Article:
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Kinder slams DOJ legal action against Ferguson


ST. LOUIS – The lieutenant governor of Missouri has decried the recent decision by the Department of Justice (DOJ) to sue the city of Ferguson for reneging on the agreement between the two bodies as an “outrageous overreach” by the federal government.

Lt. Gov. Peter Kinder called the suit “nothing less than an assault on the taxpayers of Ferguson” as the city decided Tuesday that it would reject an agreement between the city and the department to reform its criminal justice system. After the shooting of Michael Brown in 2014, the DOJ found that despite the fact Officer Darren Wilson of the department committed no wrongdoing, it also found the department’s policing practices were “unconstitutional,” racially biased and created “clear racial disparities that adversely impact African-Americans.”

peter kinder

The DOJ and Ferguson came to an agreement on rectifying some of those problems by forbidding arrests without probable cause and installed oversight from the federal government, but the city council determined the changes would become too expensive and altered the terms of the deal Tuesday night expecting a lawsuit from the DOJ. The major change essentially would have allowed Ferguson to disband its police force and absolve itself of financial responsibility for the city’s policing.

“We strongly believe that this agreement, with the modest changes approved by the council last evening, achieves the goals of this consent decree,” Ferguson Mayor James Knowles III said after the council meeting.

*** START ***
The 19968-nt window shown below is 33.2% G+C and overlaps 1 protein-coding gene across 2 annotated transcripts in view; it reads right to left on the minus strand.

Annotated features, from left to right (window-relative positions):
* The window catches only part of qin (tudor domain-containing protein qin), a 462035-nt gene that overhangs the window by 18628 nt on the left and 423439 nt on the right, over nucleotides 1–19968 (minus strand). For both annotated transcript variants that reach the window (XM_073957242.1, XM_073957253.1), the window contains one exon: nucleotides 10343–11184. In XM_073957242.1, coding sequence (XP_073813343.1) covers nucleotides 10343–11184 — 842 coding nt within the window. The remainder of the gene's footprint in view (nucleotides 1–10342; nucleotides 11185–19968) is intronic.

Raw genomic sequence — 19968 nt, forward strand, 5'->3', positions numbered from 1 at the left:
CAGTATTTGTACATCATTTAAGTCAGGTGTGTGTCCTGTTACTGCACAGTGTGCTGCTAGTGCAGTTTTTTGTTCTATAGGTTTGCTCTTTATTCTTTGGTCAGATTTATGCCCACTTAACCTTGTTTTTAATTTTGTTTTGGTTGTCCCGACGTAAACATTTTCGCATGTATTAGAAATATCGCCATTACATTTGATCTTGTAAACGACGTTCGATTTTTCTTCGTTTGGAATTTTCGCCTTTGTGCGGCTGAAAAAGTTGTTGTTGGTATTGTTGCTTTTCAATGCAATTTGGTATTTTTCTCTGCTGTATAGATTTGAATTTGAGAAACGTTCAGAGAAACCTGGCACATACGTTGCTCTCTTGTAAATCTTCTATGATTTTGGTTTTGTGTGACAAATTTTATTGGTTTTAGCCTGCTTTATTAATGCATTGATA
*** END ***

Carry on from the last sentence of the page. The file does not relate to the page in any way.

That prompted a lawsuit from U.S. Attorney General Loretta Lynch.

“Residents of Ferguson have suffered the deprivation of their constitutional rights — the rights guaranteed to all Americans — for decades,” Lynch said Wednesday. “They have waited decades for justice. They should not be forced to wait any longer.”

Now, the second highest elected official in Missouri, and the only statewide Republican official, has criticized DOJ.

“Ferguson leaders are making a good faith effort to adopt reforms to correct past problems,” he said in a release. “But the Justice Department demands would force the city to stop providing basic services to residents to pay for mandated wage hikes. Even then, the ongoing costs would threaten to bankrupt the city. That’s why the City Council voted unanimously to add conditions to its acceptance of most of the DOJ demands.

“The Justice Department’s response was to sue the city to enforce its draconian mandates. As far as Obama’s Justice Department is concerned, if Ferguson won’t accept an agreement it can’t afford, it now must fight a lawsuit it can’t afford.”

State representatives from the area disagree, arguing that regardless of the cost of the reforms, the costs to the city if they fail to uphold the agreement will be even worse.

“I understand the city believes it cannot afford to implement the reforms demanded by the Department of Justice, but it also cannot afford a lawsuit that could cost millions, and the people of Ferguson certainly cannot afford for the city to continue to ignore the blatant injustices committed by law enforcement,”  Rep. Courtney Allen Curtis, D-Ferguson, said.

Rep. Rochelle Walton Gray, D-Black Jack agreed.

“It’s extremely disappointing to see the city council refuse to do the right thing by reforming a police department that has committed violations the justice department described as expansive, deliberate, egregious and routine,” Walton Gray said. “The people of Ferguson deserve better and my colleagues and I will not rest until the people of Ferguson have law enforcement officials they can trust and respect.”


Updated Feb. 12 10:10 a.m.: Added comments from Reps. Walton Gray and Curtis.